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On Monday, the Big Wood River north of Ketchum hit its lowest-ever recorded flow for that date, the U.S. Geological Survey reported.

The previous low-flow record for June 8 was set in 1966, the USGS stated.

On Monday, a USGS gauge near the Sawtooth National Recreation Area headquarters north of Ketchum recorded a flow rate of 220 cubic feet per second. The minimum-flow record set in 1966 was 234 cfs, USGS records show.

The river’s recent low discharge can be attributed to modest snowpack this past winter, which has translated into less water available for runoff to the basin’s rivers and streams, according to USGS spokesman Tim Merrick.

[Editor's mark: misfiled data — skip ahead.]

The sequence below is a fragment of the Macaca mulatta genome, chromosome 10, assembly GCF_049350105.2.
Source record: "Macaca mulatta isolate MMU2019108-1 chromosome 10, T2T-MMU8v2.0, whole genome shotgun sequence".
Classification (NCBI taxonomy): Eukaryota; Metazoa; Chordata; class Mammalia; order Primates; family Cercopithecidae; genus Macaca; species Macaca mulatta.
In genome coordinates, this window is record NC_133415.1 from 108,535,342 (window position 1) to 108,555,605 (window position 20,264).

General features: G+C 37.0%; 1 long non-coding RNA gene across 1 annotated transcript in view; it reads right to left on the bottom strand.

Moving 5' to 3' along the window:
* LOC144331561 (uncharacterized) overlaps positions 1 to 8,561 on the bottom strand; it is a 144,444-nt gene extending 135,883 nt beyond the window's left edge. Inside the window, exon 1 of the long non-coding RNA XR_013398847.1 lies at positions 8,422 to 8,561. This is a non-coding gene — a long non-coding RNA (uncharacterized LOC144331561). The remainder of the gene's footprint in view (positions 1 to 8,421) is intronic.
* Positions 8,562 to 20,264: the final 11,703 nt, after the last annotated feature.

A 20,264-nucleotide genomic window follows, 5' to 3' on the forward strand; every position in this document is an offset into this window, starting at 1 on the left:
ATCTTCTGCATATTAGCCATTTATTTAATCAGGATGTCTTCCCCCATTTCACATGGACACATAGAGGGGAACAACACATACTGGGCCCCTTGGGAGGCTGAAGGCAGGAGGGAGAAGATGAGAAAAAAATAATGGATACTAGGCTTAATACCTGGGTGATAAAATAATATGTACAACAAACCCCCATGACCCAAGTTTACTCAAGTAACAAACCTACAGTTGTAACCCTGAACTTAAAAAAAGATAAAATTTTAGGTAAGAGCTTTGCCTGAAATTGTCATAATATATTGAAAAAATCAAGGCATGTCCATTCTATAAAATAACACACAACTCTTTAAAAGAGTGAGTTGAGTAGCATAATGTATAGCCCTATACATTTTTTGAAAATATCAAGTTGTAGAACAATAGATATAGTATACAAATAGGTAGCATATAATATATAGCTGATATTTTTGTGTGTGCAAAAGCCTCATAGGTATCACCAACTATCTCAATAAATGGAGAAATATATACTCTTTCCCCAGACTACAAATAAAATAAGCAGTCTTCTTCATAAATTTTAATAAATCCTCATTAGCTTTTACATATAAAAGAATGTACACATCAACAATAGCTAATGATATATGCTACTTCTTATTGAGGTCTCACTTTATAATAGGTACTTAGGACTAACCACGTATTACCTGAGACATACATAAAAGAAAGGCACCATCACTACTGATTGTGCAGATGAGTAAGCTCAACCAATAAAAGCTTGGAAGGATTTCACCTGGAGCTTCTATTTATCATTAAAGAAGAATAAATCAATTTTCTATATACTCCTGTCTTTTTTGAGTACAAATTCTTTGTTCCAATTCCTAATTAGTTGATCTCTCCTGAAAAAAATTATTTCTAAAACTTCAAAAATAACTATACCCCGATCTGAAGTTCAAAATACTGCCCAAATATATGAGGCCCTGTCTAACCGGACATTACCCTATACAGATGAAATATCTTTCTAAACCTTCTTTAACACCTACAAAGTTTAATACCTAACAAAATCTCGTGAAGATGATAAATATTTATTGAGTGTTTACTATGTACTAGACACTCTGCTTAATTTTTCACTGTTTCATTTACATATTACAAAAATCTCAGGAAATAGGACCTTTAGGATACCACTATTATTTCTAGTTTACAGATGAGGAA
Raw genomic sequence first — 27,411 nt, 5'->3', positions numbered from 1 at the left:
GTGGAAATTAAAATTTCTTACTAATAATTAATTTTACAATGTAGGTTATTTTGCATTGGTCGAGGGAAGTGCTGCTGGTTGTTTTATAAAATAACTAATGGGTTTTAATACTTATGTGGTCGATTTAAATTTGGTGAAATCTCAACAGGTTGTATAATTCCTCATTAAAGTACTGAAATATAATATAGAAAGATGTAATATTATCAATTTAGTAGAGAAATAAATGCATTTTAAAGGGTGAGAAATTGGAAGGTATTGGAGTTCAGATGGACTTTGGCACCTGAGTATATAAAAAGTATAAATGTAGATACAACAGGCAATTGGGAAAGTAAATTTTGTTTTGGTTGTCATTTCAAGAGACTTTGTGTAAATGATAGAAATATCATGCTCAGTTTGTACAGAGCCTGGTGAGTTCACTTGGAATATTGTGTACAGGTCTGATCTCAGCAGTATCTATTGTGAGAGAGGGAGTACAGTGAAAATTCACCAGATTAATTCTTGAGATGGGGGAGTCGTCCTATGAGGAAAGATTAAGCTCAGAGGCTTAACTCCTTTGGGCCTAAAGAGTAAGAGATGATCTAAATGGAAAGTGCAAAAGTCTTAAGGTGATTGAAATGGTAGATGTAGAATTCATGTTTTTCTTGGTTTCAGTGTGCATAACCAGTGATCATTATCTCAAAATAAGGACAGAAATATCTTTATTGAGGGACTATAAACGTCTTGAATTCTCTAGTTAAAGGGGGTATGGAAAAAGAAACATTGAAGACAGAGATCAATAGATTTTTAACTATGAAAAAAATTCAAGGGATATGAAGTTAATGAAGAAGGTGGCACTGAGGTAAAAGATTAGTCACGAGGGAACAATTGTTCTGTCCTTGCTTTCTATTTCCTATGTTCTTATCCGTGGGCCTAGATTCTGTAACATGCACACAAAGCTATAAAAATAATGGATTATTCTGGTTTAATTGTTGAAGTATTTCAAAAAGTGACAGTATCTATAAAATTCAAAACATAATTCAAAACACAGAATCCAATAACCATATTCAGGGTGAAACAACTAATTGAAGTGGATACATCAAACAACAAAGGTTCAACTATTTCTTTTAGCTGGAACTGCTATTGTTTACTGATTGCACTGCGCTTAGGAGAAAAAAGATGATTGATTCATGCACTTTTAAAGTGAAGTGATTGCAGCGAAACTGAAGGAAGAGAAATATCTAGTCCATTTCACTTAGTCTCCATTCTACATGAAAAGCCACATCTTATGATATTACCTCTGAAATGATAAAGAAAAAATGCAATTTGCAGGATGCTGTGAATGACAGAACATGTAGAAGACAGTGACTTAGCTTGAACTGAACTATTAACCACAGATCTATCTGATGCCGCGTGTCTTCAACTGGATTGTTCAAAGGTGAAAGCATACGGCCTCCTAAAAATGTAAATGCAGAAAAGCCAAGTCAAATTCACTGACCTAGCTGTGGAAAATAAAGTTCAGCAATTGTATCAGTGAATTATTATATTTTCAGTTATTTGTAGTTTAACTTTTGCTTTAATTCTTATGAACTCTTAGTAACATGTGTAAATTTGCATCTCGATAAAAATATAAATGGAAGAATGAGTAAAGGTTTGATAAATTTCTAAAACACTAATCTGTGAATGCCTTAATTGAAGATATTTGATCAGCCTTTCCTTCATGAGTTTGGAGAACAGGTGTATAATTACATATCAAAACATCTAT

Late last month, Natural Resources Conservation Service hydrologist Danny Tappa said the water supply outlook for Wood River Valley residents wasn’t looking good. The biggest concern this summer will be for users on Magic Reservoir, he said.

“Water shortages are nearly a certainty at this point,” he said. “We had a dismal fall precipitation in 2019, which didn’t help.”

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